Sea Level and the Paleoenvironmental Interpretation of the middle to late Holocene Hanna Bay Limestone, San Salvador Island, Bahamas: a High Foreshore Setting without a Eustatic Highstand
Michael Savarese (Department of Marine & Ecological Sciences, Florida Gulf Coast University, Forty Myers, Florida, USA)
15th Symposium on the Geology of the Bahamas and Other Carbonate Regions, Gerace Research Centre, San Salvador Island, Bahamas
20 June 2010
Looking at the middle to late Holocene Hanna Bay Limestone on San Salvador Island, Bahamas
A mid-Holocene highstand doesn’t exist in Florida. Looked at the Hanna Bay Limestone on San Salvador to check for it.
The Western Atlantic sea level curve, from 10 k.y. to now, is a relatively smooth curve, with a couple slope changes, but otherwise rising. This info. is based on mangrove peats and Acropora coral occurrences.
Florida oyster reefs show a 3 k.y.-to-now gradual rise in sea level with no blips.
The northern Gulf of Mexico shows a few blips on the Holocene sea level curve based on info. from there.
A middle to late Holocene highstand has been reported globally - Gulf of Mexico, Australia, China, etc.
If this was eustatic, it suggests short period sea level fluctuations cause abrupt changes over decadal/centennial scales. Abrupt ice sheet collapse in Antarctica or Greenland may be a factor behind these changes. This has implications for our future and sea level rise.
The Hanna Bay Member consists of foreshore rocks sitting +2 m above present sea level. Do Hanna Bay rocks really represent foreshore rocks?
Hanna Bay Member limestones are mostly eolian + backshore deposits + foreshore deposits. The foreshore deposits have been questioned. But they are there.
Hanna Bay rocks are prolific around San Salvador Island - the Hanna Bay type locality and Grotto Beach have good exposures. Hanna Bay rocks at Grotto Beach are at +2 m above mean sea level.
Hanna Bay limestones have tabular, cross-laminated beds with shallow seaward dips (7° to 8°) - this is in the normal range of features for foreshore beach deposits. Some graded bedding and some shallow angular unconformities from the erosional influence of younger beds. Fenestral porosity is present, as are swash lines & rill lineations - both of these are hard to preserve, but they are there. Rill lineations are returning water lineations. This is all consistent with a foreshore interpretation. An excellent swash line with fenestral fabric on its seaward side is preserved on a bedding plane exposure at Grotto Beach.
Modern beaches on the leeward coast of San Salvador have fine-grained to coarse-grained sands - lumps and bioclasts are common allochems.
Hanna Bay limestones are composed of medium- to coarse-grained sands with lumps + bioclasts as allochems. Slightly coarser materials show up in Hanna Bay thin sections. Otherwise it’s a good correlation.
Ichnofauna in Hanna Bay limestones - vegemorphs. This is contradictory information. Skolithos and Diplocraterion are common in foreshore deposits. Psilonichnus is a ghost crab burrow - it’s a backshore trace fossil. Vegemorphs indicate a backshore or dune setting.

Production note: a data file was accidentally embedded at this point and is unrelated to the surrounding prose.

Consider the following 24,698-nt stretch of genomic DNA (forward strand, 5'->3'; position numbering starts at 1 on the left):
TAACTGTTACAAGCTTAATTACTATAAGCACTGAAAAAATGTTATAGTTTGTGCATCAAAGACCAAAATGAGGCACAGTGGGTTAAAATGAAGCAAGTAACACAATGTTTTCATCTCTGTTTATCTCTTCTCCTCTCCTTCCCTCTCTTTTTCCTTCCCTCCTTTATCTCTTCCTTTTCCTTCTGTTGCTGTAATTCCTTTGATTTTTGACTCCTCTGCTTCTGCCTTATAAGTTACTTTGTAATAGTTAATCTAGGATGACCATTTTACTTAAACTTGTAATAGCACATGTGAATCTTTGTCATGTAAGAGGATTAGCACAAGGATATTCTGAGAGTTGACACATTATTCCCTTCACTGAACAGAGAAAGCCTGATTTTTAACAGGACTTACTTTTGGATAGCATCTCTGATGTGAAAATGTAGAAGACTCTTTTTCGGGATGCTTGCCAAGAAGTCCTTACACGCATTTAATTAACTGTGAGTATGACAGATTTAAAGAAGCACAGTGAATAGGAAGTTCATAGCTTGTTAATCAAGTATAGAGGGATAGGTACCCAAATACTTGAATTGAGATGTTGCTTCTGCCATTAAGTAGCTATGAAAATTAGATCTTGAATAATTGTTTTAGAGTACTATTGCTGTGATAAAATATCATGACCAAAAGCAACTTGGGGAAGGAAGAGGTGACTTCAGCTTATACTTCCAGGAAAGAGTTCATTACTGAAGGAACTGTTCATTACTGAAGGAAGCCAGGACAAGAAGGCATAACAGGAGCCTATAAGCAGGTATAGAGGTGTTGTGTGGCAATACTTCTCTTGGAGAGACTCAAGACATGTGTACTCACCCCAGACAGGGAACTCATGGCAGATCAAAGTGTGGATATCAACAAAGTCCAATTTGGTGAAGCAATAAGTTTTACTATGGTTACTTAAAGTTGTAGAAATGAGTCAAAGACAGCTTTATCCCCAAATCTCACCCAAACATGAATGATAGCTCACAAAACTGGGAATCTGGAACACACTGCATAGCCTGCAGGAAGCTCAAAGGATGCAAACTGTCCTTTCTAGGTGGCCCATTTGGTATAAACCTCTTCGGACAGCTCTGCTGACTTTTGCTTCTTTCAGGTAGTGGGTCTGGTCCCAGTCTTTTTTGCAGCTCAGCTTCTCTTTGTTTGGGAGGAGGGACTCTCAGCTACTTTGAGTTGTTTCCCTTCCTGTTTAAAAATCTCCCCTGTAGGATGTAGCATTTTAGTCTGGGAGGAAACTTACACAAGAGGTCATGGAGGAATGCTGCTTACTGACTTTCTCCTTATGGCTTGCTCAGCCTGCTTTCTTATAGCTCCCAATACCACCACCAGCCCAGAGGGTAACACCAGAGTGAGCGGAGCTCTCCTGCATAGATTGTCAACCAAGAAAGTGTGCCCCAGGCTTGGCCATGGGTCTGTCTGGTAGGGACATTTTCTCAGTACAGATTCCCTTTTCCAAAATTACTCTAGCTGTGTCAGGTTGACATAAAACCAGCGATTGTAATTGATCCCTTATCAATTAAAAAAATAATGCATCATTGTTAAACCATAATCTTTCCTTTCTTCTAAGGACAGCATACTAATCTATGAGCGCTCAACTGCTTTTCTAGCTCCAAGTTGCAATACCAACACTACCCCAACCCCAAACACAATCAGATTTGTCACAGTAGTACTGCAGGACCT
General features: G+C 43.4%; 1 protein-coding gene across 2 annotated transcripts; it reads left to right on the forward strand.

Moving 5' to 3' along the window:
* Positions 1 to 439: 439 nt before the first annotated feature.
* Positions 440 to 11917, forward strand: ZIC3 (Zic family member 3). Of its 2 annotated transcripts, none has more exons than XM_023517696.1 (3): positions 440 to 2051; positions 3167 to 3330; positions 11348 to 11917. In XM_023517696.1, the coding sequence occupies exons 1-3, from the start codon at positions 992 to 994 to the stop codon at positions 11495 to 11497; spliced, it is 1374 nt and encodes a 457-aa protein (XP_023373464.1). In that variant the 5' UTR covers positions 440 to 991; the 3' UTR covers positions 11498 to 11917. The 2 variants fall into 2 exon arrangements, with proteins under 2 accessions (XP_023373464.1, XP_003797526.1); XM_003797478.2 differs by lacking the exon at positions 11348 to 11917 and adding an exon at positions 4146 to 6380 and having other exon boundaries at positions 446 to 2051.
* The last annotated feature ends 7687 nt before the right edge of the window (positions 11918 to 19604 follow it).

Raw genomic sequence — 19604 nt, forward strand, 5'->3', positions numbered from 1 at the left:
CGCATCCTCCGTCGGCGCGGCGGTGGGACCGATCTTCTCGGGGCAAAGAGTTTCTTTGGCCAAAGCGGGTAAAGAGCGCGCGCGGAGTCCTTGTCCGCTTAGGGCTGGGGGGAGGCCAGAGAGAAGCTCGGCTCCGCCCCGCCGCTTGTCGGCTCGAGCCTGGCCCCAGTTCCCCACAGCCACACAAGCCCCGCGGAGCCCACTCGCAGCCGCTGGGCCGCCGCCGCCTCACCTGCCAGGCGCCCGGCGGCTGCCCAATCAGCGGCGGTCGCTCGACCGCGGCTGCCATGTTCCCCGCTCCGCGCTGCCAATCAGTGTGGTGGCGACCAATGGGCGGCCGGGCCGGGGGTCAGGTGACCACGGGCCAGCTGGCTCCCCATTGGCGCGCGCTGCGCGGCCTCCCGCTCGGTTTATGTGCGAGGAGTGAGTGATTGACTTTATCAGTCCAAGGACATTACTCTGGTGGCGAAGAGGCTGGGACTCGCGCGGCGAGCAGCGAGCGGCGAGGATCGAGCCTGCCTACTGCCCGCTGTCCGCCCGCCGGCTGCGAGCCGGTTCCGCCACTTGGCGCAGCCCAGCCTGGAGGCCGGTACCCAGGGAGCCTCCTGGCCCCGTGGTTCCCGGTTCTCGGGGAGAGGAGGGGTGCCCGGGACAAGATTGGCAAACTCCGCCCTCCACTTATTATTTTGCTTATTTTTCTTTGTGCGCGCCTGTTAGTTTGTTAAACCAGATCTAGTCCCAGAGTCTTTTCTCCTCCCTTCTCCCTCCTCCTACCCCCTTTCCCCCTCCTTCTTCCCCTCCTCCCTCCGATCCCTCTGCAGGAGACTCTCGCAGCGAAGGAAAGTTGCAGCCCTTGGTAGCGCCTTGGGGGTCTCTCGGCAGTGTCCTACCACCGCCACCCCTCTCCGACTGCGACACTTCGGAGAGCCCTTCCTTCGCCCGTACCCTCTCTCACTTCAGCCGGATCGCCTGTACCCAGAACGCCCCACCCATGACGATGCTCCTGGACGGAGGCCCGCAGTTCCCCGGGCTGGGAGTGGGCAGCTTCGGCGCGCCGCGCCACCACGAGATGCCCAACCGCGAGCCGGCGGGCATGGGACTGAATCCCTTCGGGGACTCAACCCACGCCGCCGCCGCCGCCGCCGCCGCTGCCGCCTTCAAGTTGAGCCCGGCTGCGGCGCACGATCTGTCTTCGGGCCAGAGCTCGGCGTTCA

Petrology - allochems are consistent with a wave-swept origin rather than a wind-transported origin.
Cement - freshwater phreatic + vadose cements predominate.
Exception: isopachous, acicular rim cements in intergrain pores & at basal parts of the section exposed at Grotto Beach. Acicular rim cements are consistent with marine phreatic cement origin.
Allochems - principally bioclasts and lumps.
Intergrain cements - blocky, isopachous to meniscus (not marine phreatic in origin).
Low in the section at Grotto Beach is intergranular acicular cement (aragonite) - can get that with sea spray (also seen on the eastern side of North Point Peninsula, for example).
The Hanna Bay & Grotto Beach sections of Hanna Bay Limestone give different dates (whole rock radiocarbon dates).
Stratigraphically disordered dates (3 for each section) (all of these are calendar years B.P.):
Grotto Beach Hanna Bay
780 top 4060 top
1000 bottom 3260 bottom
This disordering is understandable given that the whole rock dates are averages of the ages of various allochems and cements.
The two sections are different enough in dates to indicate two separate highstands.
Hanna Bay limestones do represent foreshore deposits.
Cement petrography, vegemorphs, ichnofossils suggests a very short-lived sea level high - the outcrop got quickly transferred to a supratidal position.
Hanna Bay foreshore deposits are diachronous across their geographic range.
Sediments can get deposited in foreshore settings in short-duration, high-frequency sea level highs (high berms).
Grotto Beach has modern foreshore deposits near the Cockburn Town Fossil Reef wall - a recent high foreshore. The same is seen at Little Exuma Island. Do you need a sea level highstand, then?
Storm tides possibly explain this (the sediments don’t indicate storm activity, though).
Perigean spring tides possibly explain this.
Another possible explanation is regional shift in oceanic circulation (e.g., Florida Current perturbations; North Atlantic Oscillations).
Do get local sea level highs from a combination of normal oceanographic phenomena.
A eustatic highstand is not supported based on evidence from San Salvador.
Each case of a purported mid-Holocene highstand needs to be evaluated on a case by case basis.
There are ephemeral and non-ephemeral indicators for eustatic sea level highs.
Ephemeral indicators - foreshore deposits from a perigean or spring tide.
Non-ephemeral indicators - Acropora reefs.
Jim Carew question: We got 2800 & 3200 yrs. B.P. dates at Grotto Beach for Hanna Bay limestones.
Mike Savarese response: It depends on where you sample the cliffs. Foreshore deposits can be readily left behind by short-term events.